Blog Post

Want to Deliver on the Promise of Digital Health? Think Like a Consumer and Move Beyond the App.

4 min read

Today’s consumers are glued to their smartphones. Walk through any airport, coffee shop, or busy sidewalk, and you’ll be presented with a sea of small bright screens. 4 in 5 Americans now own a smartphone, and we have never been more connected to, or dependent on, our smartphones. According to new research by Asurion and Dscout, we check our phones every 12 minutes, subconsciously swiping, tapping, or clicking over 2,600 times per day.

In an effort to meet patients on their smartphones, the healthcare industry has been churning out mobile apps. So much time and energy has been invested, in fact, that there are now over 318,000 health apps available on the App Store, and 200 new ones are still being added every day.

However, hospitals have struggled to deliver and build on the promise of digital health. In theory, every patient should want an app providing everything from lab results to post-operative care plans. Despite this broad and rich feature set, healthcare providers have only been able to engage 2% of their patient population with their mobile apps, a jarringly disappointing engagement rate.

To uncover why these apps fail to perform well, we need to understand how people are using their phones. We’re spending more time than ever on our phones (5 hours per day), but we’re spending our time in fewer and fewer apps. We’ve become power users of our core apps — messaging, email, Instagram — but all other apps have been sidelined. Apps directly compete with each other for storage space and attention, with users deleting one app for every new one they download. Even winning the download battle is only half the battle, as two thirds of users will completely abandon apps one month after download.

The bottom line: it’s hard to win the app popularity contest.

We collected and analyzed close to 1,200 app reviews from 52 hospitals across the US to understand the unique challenges hospital apps face. The results indicate that patients and consumers want to manage their health and engage their healthcare systems outside the hospital setting, but they struggle to get into the apps and learn how to use them.

The problems begin with activating patients. Because most health apps deal with protected health information (PHI), the activation bar is higher than that of most other apps. A new user has to go to the App Store, find the right app, remember their App Store password, download the app, open it, create an account, verify their SSN and date of birth, provide identifying information, enter a portal activation code or MRN, set a password with at least one number and special character, and set push notification and location settings — all before they can actually use the app.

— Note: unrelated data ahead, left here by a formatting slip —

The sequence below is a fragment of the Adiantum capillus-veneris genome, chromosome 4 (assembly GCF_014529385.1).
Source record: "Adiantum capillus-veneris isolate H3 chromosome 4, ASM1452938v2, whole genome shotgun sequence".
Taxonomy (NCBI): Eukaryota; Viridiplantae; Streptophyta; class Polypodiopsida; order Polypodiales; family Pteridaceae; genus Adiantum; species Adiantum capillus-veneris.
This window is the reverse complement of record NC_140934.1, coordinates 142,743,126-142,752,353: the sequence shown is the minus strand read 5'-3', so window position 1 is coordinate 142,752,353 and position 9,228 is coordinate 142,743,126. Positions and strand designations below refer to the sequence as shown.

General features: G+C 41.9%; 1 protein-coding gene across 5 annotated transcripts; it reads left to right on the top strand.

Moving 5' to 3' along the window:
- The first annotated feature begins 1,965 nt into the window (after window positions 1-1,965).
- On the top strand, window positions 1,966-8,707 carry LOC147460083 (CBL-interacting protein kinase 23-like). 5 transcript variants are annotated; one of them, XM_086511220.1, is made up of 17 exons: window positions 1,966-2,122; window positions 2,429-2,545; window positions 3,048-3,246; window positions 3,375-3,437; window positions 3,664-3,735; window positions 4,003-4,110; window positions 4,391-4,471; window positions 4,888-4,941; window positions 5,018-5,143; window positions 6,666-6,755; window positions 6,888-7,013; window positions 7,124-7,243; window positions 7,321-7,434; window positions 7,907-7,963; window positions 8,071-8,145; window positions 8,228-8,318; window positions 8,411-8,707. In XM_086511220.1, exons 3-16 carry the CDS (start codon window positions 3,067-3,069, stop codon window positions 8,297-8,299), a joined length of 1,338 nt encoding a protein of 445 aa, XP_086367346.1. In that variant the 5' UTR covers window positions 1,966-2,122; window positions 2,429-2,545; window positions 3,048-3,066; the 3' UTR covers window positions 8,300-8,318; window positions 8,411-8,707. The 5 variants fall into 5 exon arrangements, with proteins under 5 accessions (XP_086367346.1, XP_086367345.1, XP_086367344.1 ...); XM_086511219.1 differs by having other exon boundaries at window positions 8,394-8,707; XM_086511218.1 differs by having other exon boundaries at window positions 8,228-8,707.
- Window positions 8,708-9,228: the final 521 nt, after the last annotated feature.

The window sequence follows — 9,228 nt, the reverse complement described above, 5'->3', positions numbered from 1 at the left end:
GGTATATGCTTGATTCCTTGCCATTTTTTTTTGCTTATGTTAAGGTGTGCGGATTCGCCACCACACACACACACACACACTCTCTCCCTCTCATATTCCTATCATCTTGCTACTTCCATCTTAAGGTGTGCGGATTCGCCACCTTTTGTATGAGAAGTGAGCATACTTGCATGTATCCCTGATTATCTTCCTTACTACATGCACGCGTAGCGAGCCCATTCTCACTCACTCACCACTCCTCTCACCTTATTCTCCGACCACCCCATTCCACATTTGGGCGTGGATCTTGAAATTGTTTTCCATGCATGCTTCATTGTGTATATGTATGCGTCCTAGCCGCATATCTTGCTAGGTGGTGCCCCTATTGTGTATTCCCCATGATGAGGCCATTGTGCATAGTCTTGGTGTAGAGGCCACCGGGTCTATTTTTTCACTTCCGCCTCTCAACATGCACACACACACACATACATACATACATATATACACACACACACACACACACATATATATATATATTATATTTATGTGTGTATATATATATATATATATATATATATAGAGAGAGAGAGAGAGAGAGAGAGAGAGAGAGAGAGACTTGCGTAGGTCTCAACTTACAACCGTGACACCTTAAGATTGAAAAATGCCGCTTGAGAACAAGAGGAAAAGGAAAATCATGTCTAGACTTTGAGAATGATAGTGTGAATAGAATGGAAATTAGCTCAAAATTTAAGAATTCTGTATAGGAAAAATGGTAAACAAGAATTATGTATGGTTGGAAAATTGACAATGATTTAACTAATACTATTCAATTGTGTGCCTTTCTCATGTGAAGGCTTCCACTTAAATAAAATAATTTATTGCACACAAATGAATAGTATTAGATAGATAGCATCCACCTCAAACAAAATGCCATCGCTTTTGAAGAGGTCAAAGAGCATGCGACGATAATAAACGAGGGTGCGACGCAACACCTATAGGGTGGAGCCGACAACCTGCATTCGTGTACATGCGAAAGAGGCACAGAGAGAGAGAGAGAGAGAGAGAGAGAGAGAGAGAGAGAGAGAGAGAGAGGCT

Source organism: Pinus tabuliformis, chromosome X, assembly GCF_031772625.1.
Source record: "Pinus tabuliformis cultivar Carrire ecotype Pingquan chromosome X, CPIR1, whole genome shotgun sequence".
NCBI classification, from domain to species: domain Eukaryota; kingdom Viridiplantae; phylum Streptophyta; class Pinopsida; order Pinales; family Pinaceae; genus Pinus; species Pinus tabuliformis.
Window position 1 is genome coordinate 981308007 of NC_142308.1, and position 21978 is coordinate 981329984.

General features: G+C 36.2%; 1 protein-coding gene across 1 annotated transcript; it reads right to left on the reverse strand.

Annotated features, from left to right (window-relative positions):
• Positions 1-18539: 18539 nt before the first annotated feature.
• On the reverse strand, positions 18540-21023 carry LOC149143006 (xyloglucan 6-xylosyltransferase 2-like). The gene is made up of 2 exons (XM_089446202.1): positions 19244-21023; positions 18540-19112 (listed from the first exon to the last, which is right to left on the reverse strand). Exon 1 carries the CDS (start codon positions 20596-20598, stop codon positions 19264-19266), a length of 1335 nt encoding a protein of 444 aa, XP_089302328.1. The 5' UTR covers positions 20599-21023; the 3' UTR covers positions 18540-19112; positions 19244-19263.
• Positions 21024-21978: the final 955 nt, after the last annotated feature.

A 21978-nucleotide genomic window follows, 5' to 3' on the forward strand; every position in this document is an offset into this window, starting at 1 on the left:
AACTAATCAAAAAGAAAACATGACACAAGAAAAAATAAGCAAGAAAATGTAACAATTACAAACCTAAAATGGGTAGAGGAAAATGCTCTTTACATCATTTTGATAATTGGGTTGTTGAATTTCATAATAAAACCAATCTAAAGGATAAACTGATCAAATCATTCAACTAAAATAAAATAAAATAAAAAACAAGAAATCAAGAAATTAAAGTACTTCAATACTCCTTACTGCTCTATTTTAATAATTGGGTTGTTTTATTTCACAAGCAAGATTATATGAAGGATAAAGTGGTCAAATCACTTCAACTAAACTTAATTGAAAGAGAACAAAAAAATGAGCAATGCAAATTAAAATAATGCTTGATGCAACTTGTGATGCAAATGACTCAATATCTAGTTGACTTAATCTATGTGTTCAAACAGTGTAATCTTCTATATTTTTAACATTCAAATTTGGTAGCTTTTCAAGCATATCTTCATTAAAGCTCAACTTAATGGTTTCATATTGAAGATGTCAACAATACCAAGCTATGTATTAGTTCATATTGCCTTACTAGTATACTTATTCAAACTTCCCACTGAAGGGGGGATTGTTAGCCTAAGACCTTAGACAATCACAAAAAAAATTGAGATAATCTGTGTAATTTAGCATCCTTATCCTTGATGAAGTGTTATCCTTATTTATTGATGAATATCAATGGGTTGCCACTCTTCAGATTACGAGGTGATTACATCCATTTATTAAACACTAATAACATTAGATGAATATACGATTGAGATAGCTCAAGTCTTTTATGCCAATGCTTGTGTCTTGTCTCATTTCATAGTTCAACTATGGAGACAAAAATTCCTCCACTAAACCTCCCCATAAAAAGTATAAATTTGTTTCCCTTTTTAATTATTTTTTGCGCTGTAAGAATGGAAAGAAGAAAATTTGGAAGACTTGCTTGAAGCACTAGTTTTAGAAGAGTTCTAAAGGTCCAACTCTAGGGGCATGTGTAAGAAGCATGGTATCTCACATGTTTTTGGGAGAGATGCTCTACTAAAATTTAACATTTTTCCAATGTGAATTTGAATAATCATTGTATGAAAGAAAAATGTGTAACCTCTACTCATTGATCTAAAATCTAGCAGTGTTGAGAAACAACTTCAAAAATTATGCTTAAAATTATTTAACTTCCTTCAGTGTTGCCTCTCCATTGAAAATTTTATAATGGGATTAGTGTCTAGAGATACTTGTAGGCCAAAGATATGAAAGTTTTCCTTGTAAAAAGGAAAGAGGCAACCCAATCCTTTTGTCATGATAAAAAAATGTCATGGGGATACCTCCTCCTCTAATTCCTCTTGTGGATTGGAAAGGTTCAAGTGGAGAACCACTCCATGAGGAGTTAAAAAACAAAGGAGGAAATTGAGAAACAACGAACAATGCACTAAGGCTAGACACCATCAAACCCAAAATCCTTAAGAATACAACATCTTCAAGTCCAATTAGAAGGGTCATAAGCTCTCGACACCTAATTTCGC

The healthcare industry has massively underestimated the friction that this activation process causes. What we think should take two minutes can take upwards of ten minutes, depending on how tech-savvy the user is. Each additional hoop we make users jump through decreases the likelihood they’ll successfully activate. In our analysis of hospital app reviews, 36% of negative reviews cited difficulties onboarding and logging in to the app as a major reason for their dissatisfaction. Without an easy way to activate and onboard patients, apps aren’t fulfilling their purpose, no matter how beautiful or integrated the interface may be.

“This app is very difficult to even attempt to use. There isn’t a clear way to login and no way to see your personal health record without going through screens and screens of questions asking for your personal information. It’s not worth the bother.”
— an App Store review on a hospital app

Hospitals should look to other service industries and leverage the lessons they’ve learned to engage their consumers at scale, on mobile. While some companies are finding success with app-only strategies, many leading companies like Kayak, Sephora, and Marriott are now meeting their customers where they spend most of their mobile time: message-based channels like SMS, iMessage, Facebook Messenger, and Twitter. Meeting consumers in these highly intuitive channels allows them to converse naturally with their customers and provide personalized assistance without forcing them to jump through the hoops of download, activation, and navigation.

Chat-based engagement is not simply the act of equipping call center agents with a live chat feature. To become truly on-demand and pervasive, leading service brands have launched smart, AI-driven chatbots to scale their presence across time zones and departments. Advanced conversational technology can anticipate consumer needs, proactively address service issues, and gauge customer sentiment, across tens of thousands of concurrent conversations.

Incremental tweaks to drive improvements in the app activation flow or menu architecture may not be the answer to overcome the engagement barrier. In an already overpopulated app market, it’s hard to be the app that stands out. It’s time to move towards smart, chatbot-driven engagement that can hold the personalized, contextual conversations that patients deserve.

Patient experience is no longer confined to care within a hospital’s four walls. It isn’t expecting patients to figure out how to use an app so complex it requires an instruction manual. It’s meeting patients at key touchpoints and transforming them into empowered, knowledgeable consumers — just efficient, effective engagement at its finest.